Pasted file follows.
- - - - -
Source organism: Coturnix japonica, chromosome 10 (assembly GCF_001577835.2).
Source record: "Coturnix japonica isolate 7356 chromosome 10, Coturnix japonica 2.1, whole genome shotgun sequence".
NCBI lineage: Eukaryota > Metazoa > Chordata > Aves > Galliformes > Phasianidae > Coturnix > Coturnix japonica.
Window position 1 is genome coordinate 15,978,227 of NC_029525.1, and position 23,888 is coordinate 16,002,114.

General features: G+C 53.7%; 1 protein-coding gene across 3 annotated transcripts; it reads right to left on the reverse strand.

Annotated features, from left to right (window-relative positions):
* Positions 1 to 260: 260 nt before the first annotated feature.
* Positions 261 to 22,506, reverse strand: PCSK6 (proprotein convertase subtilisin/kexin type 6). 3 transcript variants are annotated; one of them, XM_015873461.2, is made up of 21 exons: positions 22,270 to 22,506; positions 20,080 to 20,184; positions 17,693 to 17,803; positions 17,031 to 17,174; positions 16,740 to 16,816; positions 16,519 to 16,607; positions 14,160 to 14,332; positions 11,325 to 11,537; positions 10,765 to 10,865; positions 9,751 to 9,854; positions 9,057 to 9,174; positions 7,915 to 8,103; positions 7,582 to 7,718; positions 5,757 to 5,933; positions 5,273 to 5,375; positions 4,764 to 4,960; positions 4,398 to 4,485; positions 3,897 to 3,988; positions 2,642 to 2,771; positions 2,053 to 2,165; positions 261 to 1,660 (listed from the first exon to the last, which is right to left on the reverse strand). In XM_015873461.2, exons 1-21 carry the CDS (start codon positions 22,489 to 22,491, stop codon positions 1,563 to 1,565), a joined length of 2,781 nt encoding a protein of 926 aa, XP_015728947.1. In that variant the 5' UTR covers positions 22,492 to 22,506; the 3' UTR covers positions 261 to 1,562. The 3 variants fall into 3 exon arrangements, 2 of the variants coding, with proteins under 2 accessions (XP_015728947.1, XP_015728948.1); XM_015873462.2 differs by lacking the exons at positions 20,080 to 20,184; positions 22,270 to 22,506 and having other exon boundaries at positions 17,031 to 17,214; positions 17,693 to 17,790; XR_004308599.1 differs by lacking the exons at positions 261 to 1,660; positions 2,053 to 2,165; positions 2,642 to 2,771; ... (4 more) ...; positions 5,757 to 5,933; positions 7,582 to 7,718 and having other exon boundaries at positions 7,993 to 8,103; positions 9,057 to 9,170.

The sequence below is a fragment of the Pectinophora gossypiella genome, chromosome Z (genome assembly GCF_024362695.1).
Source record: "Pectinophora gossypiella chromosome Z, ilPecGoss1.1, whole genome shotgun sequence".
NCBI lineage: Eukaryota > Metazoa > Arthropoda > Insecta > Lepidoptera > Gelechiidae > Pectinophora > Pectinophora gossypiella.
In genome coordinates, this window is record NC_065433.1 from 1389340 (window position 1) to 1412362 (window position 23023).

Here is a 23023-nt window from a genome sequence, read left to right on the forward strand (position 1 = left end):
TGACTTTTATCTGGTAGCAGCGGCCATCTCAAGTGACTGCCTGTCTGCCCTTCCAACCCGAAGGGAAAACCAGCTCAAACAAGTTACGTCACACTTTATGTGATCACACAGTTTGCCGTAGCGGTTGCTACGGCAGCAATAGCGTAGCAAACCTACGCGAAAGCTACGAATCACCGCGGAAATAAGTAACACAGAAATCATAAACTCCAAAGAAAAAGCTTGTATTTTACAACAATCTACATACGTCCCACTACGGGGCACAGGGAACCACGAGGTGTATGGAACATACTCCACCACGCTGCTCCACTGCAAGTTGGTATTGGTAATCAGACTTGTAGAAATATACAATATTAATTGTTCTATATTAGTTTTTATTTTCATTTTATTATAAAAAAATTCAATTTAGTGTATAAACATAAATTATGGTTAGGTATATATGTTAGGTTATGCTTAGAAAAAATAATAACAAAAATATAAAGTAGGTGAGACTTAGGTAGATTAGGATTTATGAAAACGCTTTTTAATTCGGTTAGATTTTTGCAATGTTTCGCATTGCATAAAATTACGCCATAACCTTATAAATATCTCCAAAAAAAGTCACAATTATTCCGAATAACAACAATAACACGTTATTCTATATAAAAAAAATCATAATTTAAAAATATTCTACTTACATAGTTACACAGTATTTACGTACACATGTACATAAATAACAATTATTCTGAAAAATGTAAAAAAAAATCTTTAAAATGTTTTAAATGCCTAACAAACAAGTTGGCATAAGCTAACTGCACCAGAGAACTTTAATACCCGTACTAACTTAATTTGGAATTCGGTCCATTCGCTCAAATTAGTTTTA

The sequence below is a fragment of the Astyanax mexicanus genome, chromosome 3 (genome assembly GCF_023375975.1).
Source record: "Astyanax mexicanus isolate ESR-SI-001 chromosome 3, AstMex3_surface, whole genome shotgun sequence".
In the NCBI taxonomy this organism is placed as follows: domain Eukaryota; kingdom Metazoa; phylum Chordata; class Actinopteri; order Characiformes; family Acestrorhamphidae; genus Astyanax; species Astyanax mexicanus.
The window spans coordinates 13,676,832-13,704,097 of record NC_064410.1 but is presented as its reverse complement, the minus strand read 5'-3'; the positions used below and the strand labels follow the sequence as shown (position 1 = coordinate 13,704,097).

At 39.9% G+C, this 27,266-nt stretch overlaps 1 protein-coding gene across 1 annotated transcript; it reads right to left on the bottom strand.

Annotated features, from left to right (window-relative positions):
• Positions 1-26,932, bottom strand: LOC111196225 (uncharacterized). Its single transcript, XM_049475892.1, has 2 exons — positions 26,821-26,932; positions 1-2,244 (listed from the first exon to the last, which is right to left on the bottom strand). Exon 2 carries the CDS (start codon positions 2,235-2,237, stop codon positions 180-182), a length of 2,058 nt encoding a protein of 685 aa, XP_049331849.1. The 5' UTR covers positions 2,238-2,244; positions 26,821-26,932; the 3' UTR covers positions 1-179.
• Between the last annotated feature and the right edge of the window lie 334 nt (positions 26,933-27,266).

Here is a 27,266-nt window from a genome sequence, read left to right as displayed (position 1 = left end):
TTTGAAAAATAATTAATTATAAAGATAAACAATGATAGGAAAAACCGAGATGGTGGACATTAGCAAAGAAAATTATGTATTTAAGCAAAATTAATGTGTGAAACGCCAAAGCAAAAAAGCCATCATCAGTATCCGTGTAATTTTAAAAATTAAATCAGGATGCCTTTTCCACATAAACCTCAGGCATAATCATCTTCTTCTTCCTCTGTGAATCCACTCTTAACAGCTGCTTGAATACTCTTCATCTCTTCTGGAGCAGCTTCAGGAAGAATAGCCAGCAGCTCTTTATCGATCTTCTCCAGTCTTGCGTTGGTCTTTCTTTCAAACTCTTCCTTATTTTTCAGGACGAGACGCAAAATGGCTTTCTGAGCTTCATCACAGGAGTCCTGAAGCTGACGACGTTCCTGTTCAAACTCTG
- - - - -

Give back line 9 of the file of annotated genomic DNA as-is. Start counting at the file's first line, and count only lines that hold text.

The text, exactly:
The sequence below is a fragment of the Pectinophora gossypiella genome, chromosome Z (genome assembly GCF_024362695.1).